1TB Crucial SSD

    4TB WD Red

    4TB WD Blue

    LG Blu Ray Burner. Yes I do use it; can play Blu-Ray in VLC which is nice.

    ASUS DVD DL Burner.

    Windows 10 Pro.

    Case is a Thermaltake Commander G42 I think, has a window on the side which is totally pointless since it's horizontal on a shelf under the primary desk surface. Impossible to see through the window.

    Also have one of those internal card-reader combo things connected with two USB 3.0 ports as well.

    This replaced a 2008 Build, which I have setup elsewhere

    Gigabyte GA-EP43-UD3L Motherboard

    Intel QX6700 2.66Ghz (recent replacement, replaced a Q8200 and slapped on a T12 Cooler.

    8GB DDR2

    480GB SSD

    3TB HDD I think there is another but I don't remember the size. This is a failing Seagate drive from my main system which I replaced with the WD Blue. Decided to stick it in there since I can use it for storage and it's not going to store anything important.

    Geforce 9800GTX+

    Sound Blaster X-Fi Xtreme Gamer

    Dual band Wireless AC card

    2560x1440 QNIX Monitor. This was replaced by the Acer on my main system when it seemed to have images stuck on it. (Firefox toolbar). Which went away after it was off for a while. Acer is still better though.

    Win10 Pro (naturally)

    Have a Thinkpad T550 (16GB, some kind of i7, 480GB SSD, 2880x1620 Touch screen), a sub $400 build, AM1 based, Radeon R9 240, 4GB RAM, 240GB SSD and a 500GB WD Blue. Win 10 Pro there too, naturally.

    Have a "old" build I put together a while back for older software and games. Pentium 4 2.4Ghz, AIW Radeon 9000, Sound Blaster Audigy 2ZS, Running Windows XP SP3.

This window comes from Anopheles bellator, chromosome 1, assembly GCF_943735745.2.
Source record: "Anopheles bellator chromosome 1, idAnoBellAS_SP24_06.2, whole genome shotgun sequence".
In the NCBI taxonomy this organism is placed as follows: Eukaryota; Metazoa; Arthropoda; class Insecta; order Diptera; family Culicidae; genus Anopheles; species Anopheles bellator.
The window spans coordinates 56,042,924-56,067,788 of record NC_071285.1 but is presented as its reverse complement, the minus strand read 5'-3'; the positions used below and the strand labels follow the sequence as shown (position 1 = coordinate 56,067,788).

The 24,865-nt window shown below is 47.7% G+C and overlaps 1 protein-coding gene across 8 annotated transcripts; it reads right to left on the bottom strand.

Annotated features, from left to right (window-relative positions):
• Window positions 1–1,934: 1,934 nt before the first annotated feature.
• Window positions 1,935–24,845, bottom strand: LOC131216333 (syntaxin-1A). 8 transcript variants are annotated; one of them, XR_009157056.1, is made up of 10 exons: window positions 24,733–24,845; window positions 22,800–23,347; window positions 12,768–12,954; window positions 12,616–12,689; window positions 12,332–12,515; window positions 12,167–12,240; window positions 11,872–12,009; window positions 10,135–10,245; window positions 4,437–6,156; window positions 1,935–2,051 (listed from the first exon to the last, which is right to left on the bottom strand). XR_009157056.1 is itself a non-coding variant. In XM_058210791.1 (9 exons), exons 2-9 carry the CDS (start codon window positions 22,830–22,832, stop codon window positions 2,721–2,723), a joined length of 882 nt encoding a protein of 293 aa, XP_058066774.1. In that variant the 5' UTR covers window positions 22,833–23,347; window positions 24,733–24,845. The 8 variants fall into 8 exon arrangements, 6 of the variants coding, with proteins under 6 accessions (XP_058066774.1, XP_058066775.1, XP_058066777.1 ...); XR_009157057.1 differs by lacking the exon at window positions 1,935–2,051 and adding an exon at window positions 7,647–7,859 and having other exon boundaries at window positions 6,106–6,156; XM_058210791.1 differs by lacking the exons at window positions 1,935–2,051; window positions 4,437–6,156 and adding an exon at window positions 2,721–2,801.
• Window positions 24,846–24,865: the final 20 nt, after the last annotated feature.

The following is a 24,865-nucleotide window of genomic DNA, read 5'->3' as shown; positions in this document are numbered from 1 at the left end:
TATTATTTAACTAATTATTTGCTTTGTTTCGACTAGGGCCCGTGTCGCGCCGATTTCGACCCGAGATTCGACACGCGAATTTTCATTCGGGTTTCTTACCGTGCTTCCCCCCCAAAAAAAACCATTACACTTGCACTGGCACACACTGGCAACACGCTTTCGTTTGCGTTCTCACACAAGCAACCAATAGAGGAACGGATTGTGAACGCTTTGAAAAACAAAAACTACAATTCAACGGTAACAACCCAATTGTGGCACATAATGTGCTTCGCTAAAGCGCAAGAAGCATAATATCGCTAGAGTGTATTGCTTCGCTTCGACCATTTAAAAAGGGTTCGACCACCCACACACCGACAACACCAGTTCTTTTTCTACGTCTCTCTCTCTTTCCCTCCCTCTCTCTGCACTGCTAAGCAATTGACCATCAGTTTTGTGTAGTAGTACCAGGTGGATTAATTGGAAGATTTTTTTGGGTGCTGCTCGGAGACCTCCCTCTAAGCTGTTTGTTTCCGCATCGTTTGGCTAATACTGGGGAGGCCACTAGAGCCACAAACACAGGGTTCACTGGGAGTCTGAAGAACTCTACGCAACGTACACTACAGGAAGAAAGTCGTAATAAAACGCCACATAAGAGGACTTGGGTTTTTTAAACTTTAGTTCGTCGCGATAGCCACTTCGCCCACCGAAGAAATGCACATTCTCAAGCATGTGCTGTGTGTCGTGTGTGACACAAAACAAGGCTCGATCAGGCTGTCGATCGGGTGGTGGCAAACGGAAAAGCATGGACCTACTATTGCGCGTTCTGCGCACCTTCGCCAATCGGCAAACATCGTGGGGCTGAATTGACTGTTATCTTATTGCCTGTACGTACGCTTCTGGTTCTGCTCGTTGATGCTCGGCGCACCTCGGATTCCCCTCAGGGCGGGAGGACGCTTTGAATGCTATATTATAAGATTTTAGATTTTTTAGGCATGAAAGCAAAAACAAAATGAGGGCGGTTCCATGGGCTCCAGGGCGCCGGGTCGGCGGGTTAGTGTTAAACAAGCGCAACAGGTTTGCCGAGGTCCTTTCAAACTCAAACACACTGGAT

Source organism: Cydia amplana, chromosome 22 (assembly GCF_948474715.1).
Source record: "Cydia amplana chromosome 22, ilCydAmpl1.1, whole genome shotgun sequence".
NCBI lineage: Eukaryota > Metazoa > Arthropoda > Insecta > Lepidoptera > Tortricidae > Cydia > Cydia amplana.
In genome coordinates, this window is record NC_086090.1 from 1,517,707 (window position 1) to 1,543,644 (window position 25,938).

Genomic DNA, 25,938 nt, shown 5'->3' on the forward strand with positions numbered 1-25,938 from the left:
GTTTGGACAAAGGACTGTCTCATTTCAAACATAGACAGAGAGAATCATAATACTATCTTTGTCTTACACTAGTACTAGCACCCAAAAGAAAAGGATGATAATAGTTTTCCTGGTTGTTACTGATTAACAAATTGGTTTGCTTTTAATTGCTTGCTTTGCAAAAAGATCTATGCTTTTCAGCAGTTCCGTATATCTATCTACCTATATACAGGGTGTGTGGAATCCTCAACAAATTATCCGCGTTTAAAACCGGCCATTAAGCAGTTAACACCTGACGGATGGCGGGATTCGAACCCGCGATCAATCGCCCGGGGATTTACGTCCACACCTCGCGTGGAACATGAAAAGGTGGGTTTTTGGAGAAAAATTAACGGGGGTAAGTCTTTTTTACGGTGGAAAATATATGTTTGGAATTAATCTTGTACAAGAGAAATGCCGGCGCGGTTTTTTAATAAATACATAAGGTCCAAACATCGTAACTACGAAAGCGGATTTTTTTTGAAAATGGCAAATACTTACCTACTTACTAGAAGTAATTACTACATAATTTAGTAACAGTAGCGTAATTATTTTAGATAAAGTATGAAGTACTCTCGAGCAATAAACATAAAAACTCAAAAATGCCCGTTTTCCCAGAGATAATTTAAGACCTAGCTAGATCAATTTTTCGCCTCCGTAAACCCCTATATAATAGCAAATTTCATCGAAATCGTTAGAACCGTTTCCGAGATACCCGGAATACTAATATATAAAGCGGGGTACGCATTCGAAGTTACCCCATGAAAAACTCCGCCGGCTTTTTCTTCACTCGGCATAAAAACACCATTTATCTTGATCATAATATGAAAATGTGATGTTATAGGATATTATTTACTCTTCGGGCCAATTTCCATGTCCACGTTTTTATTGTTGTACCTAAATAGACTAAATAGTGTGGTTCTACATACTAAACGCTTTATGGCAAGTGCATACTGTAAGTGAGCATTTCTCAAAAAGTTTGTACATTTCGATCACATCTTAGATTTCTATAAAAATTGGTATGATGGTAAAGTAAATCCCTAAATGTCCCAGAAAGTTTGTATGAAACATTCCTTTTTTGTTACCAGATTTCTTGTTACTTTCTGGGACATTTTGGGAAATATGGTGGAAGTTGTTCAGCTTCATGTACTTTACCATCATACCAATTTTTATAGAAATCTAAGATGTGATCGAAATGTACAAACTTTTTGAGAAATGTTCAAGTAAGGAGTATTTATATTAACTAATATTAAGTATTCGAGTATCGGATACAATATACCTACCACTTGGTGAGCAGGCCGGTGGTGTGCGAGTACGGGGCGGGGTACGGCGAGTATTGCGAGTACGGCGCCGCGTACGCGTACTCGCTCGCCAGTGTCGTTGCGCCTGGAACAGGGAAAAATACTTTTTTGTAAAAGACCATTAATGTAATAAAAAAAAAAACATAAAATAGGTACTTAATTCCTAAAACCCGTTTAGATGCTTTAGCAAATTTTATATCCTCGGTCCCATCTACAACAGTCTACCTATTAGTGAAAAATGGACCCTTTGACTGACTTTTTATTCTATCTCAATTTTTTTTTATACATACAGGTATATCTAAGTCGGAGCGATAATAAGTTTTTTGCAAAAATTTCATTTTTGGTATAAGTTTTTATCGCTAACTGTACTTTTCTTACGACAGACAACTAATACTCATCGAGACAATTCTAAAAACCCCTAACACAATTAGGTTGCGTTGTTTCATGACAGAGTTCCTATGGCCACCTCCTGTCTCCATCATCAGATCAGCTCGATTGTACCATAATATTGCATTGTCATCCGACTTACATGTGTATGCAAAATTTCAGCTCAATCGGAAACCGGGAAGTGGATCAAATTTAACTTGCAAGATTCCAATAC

Also have some older laptops and computers. iMac G3, PowerMac G4 (With a Zip drive, have a few zip disks for fiddling with that) a PowerMac G5, Thinkpad T41p, Toshiba Satellite 440CDX, Thinkpad 755CE that got Beat up in shipping still have the pic from the claim. Runs Windows 95. 40MB of RAM iirc. unfortunately the trackpoint buttons are messed up and don't seem to work properly and the floppy drive seems to have issue (though it's likely my floppies are just bad). I got a PS/2 Mouse for it which helps but it wasn't really what I was hoping for. (got a full refund, but still...)

    The 4GB "budget" system has actually proven to be very useful. both for testing our software without gobs of RAM, as well as so I can workaround some Visual Studio bugs where stuff gets screwed up when stuff is saved on a display with higher than 100% DPI.

    Posted in: Computer Science and Technology
  • 1

    posted a message on How 90s are you?
    Quote from Endergirl00»

    Really? Because I remembered having shelves filled with all VHS tapes of old disney movies and shows.

    They did not cease to exist after 1989. But they had existed for nearly a decade by 1990, so using them as an example of "the 90's" doesn't make any sense.

    Audio Cassette Tapes were first introduced in the 70's. They overtook 8-tracks particularly around the end of the decade. By the 90's, Compact Discs had started to overtake Audio Cassette Tapes as a De Facto "Standard" release format for new albums. Not surprisingly considering CDs had been around for nearly all of the 80's, with the first albums starting to be released on CD starting in 1982.

    VHS (And Betamax) are from the 70's. (1977 for VHS in particular). They are no more "90's" than they are 80's.

    I see "Only 90s kids will remember this". A lot. It's usually a bunch of stupid nonsense, to be honest. If you're lucky it will be somebody who actually lived through the 90's deciding that everybody had their childhood.